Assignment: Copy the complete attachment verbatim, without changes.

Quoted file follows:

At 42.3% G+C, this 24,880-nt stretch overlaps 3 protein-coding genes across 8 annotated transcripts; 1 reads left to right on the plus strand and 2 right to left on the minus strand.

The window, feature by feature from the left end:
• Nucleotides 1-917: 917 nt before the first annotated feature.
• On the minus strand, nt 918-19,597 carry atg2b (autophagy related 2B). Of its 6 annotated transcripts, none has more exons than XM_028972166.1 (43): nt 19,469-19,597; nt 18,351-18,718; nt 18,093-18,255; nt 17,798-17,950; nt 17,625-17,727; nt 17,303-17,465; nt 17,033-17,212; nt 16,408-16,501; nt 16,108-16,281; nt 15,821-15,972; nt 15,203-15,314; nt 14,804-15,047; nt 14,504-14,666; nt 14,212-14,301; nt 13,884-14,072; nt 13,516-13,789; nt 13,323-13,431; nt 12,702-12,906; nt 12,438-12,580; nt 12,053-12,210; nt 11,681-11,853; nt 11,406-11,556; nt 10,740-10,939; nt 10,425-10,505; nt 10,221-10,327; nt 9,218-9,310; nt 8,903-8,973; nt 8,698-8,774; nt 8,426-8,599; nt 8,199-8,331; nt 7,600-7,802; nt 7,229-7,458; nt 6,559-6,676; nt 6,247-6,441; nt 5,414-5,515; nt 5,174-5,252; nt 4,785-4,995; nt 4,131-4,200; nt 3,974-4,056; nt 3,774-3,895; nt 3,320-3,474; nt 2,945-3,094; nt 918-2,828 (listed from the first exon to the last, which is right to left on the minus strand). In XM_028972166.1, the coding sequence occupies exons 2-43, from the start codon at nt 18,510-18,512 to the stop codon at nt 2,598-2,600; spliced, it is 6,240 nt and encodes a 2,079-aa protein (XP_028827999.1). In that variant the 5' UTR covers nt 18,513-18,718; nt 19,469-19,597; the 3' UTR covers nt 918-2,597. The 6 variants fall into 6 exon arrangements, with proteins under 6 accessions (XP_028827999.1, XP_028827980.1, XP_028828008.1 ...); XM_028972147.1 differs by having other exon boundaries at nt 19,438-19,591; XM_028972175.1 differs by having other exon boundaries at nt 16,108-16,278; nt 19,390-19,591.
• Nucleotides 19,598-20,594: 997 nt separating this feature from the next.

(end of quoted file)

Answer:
At 42.3% G+C, this 24,880-nt stretch overlaps 3 protein-coding genes across 8 annotated transcripts; 1 reads left to right on the plus strand and 2 right to left on the minus strand.

The window, feature by feature from the left end:
• Nucleotides 1-917: 917 nt before the first annotated feature.
• On the minus strand, nt 918-19,597 carry atg2b (autophagy related 2B). Of its 6 annotated transcripts, none has more exons than XM_028972166.1 (43): nt 19,469-19,597; nt 18,351-18,718; nt 18,093-18,255; nt 17,798-17,950; nt 17,625-17,727; nt 17,303-17,465; nt 17,033-17,212; nt 16,408-16,501; nt 16,108-16,281; nt 15,821-15,972; nt 15,203-15,314; nt 14,804-15,047; nt 14,504-14,666; nt 14,212-14,301; nt 13,884-14,072; nt 13,516-13,789; nt 13,323-13,431; nt 12,702-12,906; nt 12,438-12,580; nt 12,053-12,210; nt 11,681-11,853; nt 11,406-11,556; nt 10,740-10,939; nt 10,425-10,505; nt 10,221-10,327; nt 9,218-9,310; nt 8,903-8,973; nt 8,698-8,774; nt 8,426-8,599; nt 8,199-8,331; nt 7,600-7,802; nt 7,229-7,458; nt 6,559-6,676; nt 6,247-6,441; nt 5,414-5,515; nt 5,174-5,252; nt 4,785-4,995; nt 4,131-4,200; nt 3,974-4,056; nt 3,774-3,895; nt 3,320-3,474; nt 2,945-3,094; nt 918-2,828 (listed from the first exon to the last, which is right to left on the minus strand). In XM_028972166.1, the coding sequence occupies exons 2-43, from the start codon at nt 18,510-18,512 to the stop codon at nt 2,598-2,600; spliced, it is 6,240 nt and encodes a 2,079-aa protein (XP_028827999.1). In that variant the 5' UTR covers nt 18,513-18,718; nt 19,469-19,597; the 3' UTR covers nt 918-2,597. The 6 variants fall into 6 exon arrangements, with proteins under 6 accessions (XP_028827999.1, XP_028827980.1, XP_028828008.1 ...); XM_028972147.1 differs by having other exon boundaries at nt 19,438-19,591; XM_028972175.1 differs by having other exon boundaries at nt 16,108-16,278; nt 19,390-19,591.
• Nucleotides 19,598-20,594: 997 nt separating this feature from the next.